In July 2006, Hagel called on the Bush Administration to take up the Beirut Declaration of 2002, also known as the “Saudi Peace Initiative,” saying it was “a starting point” that had been “squandered” by the United States. It calls on Israel to retreat from the Golan Heights, the West Bank, and much of Jerusalem, including the Jewish Quarter of the Old City and the Western Wall, as a precondition for peace.
In August 2006, Hagel was only of 12 senators who refused to sign a letter asking the EU to declare Hezbollah a terrorist organization.
In January 2007, Hagel said that Palestinians have been “chained down for many, many years.” “But when people have no hope, when there’s despair, little else matters. And this is not about terrorists don’t like freedom. Tell that to the Palestinian people who have been chained down for many, many years.”
In March 2007, the National Jewish Democratic Council said Hagel has “a lot of questions to answer about his commitment to Israel.”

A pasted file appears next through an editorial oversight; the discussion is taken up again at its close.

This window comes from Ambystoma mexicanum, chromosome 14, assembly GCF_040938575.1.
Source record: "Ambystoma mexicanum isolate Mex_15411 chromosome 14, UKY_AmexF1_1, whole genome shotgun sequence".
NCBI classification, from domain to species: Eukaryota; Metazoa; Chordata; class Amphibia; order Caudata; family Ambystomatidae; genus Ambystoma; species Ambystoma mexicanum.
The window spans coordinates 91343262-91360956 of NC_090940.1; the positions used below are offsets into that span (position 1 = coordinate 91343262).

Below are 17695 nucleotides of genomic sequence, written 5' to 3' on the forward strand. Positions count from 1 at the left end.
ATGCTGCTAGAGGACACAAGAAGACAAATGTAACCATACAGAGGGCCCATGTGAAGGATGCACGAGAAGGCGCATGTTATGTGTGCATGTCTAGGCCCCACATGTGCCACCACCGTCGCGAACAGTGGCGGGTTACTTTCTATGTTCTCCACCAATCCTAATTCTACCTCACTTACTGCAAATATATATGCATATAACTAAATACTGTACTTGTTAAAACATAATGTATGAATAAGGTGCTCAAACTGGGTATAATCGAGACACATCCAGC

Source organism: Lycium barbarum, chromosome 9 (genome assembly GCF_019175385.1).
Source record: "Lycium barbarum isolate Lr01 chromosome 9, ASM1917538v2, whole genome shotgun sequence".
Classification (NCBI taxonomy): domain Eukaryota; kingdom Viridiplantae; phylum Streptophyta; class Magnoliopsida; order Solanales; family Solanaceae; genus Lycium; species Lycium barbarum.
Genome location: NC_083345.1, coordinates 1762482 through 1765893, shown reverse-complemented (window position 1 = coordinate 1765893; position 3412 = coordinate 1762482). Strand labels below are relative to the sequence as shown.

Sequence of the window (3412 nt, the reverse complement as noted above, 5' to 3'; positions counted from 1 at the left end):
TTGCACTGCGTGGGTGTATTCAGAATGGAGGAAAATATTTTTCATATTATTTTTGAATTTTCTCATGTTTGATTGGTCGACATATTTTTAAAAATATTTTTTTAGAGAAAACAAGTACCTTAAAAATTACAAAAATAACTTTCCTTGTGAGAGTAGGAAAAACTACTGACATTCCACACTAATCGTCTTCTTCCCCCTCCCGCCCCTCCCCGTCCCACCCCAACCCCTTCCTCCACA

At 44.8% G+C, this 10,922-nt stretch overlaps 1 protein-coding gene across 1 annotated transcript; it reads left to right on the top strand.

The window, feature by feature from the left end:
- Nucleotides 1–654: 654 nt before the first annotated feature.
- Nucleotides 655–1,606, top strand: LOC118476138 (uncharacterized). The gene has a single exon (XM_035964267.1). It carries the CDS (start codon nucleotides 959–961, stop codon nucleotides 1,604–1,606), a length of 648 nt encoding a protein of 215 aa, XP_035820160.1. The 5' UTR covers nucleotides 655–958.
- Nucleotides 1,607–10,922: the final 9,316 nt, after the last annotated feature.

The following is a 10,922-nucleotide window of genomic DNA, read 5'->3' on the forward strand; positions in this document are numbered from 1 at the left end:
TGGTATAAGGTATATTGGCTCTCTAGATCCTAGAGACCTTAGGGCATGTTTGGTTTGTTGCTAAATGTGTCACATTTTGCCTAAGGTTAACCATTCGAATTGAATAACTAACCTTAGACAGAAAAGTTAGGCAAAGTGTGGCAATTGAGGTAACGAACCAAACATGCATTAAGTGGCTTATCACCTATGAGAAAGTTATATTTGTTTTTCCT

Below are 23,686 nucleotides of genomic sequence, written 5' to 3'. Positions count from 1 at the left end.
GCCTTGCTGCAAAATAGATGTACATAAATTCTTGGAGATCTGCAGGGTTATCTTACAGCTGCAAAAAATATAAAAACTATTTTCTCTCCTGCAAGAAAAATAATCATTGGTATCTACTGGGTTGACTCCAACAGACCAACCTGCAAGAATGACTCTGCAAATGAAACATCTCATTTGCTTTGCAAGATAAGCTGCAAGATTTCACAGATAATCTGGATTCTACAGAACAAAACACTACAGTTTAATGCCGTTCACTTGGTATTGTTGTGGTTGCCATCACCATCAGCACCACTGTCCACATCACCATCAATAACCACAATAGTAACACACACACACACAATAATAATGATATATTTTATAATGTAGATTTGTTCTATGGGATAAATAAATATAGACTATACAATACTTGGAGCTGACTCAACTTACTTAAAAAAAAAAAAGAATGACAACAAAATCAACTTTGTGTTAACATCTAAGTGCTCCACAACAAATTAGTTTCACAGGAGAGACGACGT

In March 2007, according to an attendee at his talk at Rutgers University, Hagel said “the State Department has become adjunct to the Israeli foreign minister’s office.”
In September 2007, Hagel voted against designating Iran’s Islamic Revolutionary Guard Corps (IRGC) a terrorist organization.
In 2008, in an interview with author Aaron David Miller, Hagel said: “The political reality is that … the Jewish lobby intimidates a lot of people up here.” He continued, describing his reaction to a meeting in New York with supporters of Israel, where he told the audience: “Let me clear something up here if there’s any doubt in your mind. I’m a United States Senator. I’m not an Israeli senator. I’m a United States Senator. I support Israel. But my first interest is, I take an oath of office to the constitution of the United States. Not to a president, not to a party, not to Israel.”
In March 2009, Hagel signed a public letter urging President Obama to open direct negotiations with Hamas.